HOPES in Classic Quotes

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Quotes from Little Women by Louisa May Alcott
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 Current Search - hopes in Little Women
1  Earthly joys and hopes and sorrows.
Little Women By Louisa May Alcott
Get Context   In CHAPTER FORTY
2  For Beth, I indulge no hopes except that she may be well.
Little Women By Louisa May Alcott
Get Context   In CHAPTER THIRTY-TWO
3  A drop of rain on her cheek recalled her thoughts from baffled hopes to ruined ribbons.
Little Women By Louisa May Alcott
Get Context   In CHAPTER FORTY-SIX
4  The warm spring sunshine brought out all sorts of aspiring ideas, tender hopes, and happy thoughts.
Little Women By Louisa May Alcott
Get Context   In CHAPTER FORTY-ONE
5  "I have great hopes for my boy," observed Jo, watching him fly over the fence with an approving smile.
Little Women By Louisa May Alcott
Get Context   In CHAPTER SEVENTEEN
6  So she made her wedding gown herself, sewing into it the tender hopes and innocent romances of a girlish heart.
Little Women By Louisa May Alcott
Get Context   In CHAPTER TWENTY-FIVE
7  She had her girlish ambitions and hopes, and felt some disappointment at the humble way in which the new life must begin.
Little Women By Louisa May Alcott
Get Context   In CHAPTER TWENTY-FOUR
8  But she made a wry face at the prospect, and scratched away at her palette as if bent on vigorous measures before she gave up her hopes.
Little Women By Louisa May Alcott
Get Context   In CHAPTER THIRTY
9  He never loses patience, never doubts or complains, but always hopes, and works and waits so cheerfully that one is ashamed to do otherwise before him.
Little Women By Louisa May Alcott
Get Context   In CHAPTER EIGHT
10  And I've succeeded beyond my hopes, for here you are, a steady, sensible businessman, doing heaps of good with your money, and laying up the blessings of the poor, instead of dollars.
Little Women By Louisa May Alcott
Get Context   In CHAPTER FORTY-SEVEN
11  I never knew how good and generous and tender he was till now, for he lets me read his heart, and I find it full of noble impulses and hopes and purposes, and am so proud to know it's mine.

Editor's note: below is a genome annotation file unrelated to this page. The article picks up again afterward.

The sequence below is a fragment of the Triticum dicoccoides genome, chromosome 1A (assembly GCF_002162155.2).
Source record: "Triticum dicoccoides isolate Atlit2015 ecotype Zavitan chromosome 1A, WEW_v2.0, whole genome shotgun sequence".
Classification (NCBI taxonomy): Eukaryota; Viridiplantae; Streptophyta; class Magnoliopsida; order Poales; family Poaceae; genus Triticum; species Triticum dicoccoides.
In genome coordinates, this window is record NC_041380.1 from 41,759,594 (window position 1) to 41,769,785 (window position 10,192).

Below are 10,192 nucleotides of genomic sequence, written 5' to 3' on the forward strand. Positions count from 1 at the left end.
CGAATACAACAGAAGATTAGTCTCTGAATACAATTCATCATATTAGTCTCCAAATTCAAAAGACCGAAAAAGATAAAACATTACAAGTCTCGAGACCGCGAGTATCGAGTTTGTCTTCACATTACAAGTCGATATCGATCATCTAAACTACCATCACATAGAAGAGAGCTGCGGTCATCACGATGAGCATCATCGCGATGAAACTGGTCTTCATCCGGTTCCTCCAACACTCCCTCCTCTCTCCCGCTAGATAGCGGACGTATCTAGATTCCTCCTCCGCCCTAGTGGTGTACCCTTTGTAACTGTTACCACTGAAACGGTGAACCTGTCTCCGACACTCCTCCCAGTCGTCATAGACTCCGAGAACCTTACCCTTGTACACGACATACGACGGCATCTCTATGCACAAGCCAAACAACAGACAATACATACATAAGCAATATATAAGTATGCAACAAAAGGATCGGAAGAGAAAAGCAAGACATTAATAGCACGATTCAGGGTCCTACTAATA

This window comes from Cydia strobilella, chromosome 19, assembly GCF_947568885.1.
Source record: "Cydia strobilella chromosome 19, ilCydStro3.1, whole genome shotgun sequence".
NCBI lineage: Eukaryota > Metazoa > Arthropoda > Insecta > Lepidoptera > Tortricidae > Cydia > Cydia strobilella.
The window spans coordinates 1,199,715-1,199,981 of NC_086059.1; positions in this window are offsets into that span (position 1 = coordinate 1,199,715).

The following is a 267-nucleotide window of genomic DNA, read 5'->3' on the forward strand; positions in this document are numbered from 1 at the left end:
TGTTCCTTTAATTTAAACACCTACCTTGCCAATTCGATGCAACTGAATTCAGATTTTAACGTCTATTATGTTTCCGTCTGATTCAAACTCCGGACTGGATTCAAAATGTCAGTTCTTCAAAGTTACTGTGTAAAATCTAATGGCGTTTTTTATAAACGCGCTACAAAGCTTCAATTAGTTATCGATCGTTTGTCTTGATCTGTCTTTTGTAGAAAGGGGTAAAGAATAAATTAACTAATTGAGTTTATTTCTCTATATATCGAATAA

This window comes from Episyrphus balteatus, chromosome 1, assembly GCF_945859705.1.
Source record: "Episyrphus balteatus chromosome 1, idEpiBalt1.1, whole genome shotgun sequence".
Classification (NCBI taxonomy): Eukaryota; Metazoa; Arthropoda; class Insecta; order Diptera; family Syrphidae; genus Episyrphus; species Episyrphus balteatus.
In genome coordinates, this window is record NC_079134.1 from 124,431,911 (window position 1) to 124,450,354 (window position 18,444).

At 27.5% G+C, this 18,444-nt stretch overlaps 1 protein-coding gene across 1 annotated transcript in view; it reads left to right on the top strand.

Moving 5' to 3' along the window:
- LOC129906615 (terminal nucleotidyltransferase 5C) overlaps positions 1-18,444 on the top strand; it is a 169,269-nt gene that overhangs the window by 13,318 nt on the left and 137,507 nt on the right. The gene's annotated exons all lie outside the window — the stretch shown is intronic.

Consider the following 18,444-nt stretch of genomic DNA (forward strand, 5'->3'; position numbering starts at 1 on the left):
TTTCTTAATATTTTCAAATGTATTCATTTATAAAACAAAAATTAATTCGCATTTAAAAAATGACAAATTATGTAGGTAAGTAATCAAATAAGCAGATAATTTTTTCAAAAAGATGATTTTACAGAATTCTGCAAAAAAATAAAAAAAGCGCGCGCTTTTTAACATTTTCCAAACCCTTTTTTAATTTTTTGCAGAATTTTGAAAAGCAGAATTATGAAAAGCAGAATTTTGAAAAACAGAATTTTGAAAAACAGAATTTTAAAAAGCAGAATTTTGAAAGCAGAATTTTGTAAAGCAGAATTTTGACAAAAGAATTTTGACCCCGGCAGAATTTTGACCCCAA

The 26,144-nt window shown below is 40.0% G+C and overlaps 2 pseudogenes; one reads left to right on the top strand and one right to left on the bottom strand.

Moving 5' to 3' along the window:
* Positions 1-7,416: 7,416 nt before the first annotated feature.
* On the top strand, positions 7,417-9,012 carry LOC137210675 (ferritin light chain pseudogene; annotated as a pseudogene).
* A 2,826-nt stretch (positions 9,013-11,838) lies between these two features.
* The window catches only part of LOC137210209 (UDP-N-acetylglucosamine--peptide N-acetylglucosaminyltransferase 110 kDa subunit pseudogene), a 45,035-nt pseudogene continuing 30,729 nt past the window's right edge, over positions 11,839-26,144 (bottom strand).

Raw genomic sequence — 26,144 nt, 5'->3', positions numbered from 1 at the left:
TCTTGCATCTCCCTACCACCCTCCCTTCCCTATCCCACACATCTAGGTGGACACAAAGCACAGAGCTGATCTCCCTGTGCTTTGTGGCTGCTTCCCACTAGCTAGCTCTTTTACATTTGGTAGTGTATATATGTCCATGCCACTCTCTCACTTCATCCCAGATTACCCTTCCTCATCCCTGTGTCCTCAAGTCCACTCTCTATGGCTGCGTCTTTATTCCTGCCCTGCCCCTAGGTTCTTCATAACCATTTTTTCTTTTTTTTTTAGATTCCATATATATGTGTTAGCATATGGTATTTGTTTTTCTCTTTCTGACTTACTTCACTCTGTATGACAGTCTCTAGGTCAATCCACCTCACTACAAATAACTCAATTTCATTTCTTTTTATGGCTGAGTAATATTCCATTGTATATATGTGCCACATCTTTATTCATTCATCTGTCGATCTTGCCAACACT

Little Women By Louisa May Alcott
Get Context   In CHAPTER FORTY-TWO
12  And that night when she went to her room after a blissful evening of family counsels, hopes, and plans, her heart was so full of happiness that she could only calm it by kneeling beside the empty bed always near her own, and thinking tender thoughts of Beth.
Little Women By Louisa May Alcott
Get Context   In CHAPTER FORTY-SEVEN
13  Very precious to Jo was the friendship of the lads, their penitent sniffs and whispers after wrongdoing, their droll or touching little confidences, their pleasant enthusiasms, hopes, and plans, even their misfortunes, for they only endeared them to her all the more.
Little Women By Louisa May Alcott
Get Context   In CHAPTER FORTY-SEVEN
14  When Amy and Laurie wrote of their engagement, Mrs. March feared that Jo would find it difficult to rejoice over it, but her fears were soon set at rest, for though Jo looked grave at first, she took it very quietly, and was full of hopes and plans for 'the children' before she read the letter twice.
Little Women By Louisa May Alcott
Get Context   In CHAPTER FORTY-TWO
15  If it is a feminine delusion, leave us to enjoy it while we may, for without it half the beauty and the romance of life is lost, and sorrowful forebodings would embitter all our hopes of the brave, tenderhearted little lads, who still love their mothers better than themselves and are not ashamed to own it.
Little Women By Louisa May Alcott
Get Context   In CHAPTER FORTY-ONE
16  Mrs. March glanced at Jo as she spoke, but the face opposite seemed quite unconscious of any secret disquietude but Beth's, and after sewing thoughtfully for a minute, Jo said, "I think she is growing up, and so begins to dream dreams, and have hopes and fears and fidgets, without knowing why or being able to explain them."
Little Women By Louisa May Alcott
Get Context   In CHAPTER THIRTY-TWO
17  Fred Vaughn had returned, and put the question to which she had once decided to answer, "Yes, thank you," but now she said, "No, thank you," kindly but steadily, for when the time came, her courage failed her, and she found that something more than money and position was needed to satisfy the new longing that filled her heart so full of tender hopes and fears.
Little Women By Louisa May Alcott
Get Context   In CHAPTER FORTY-ONE
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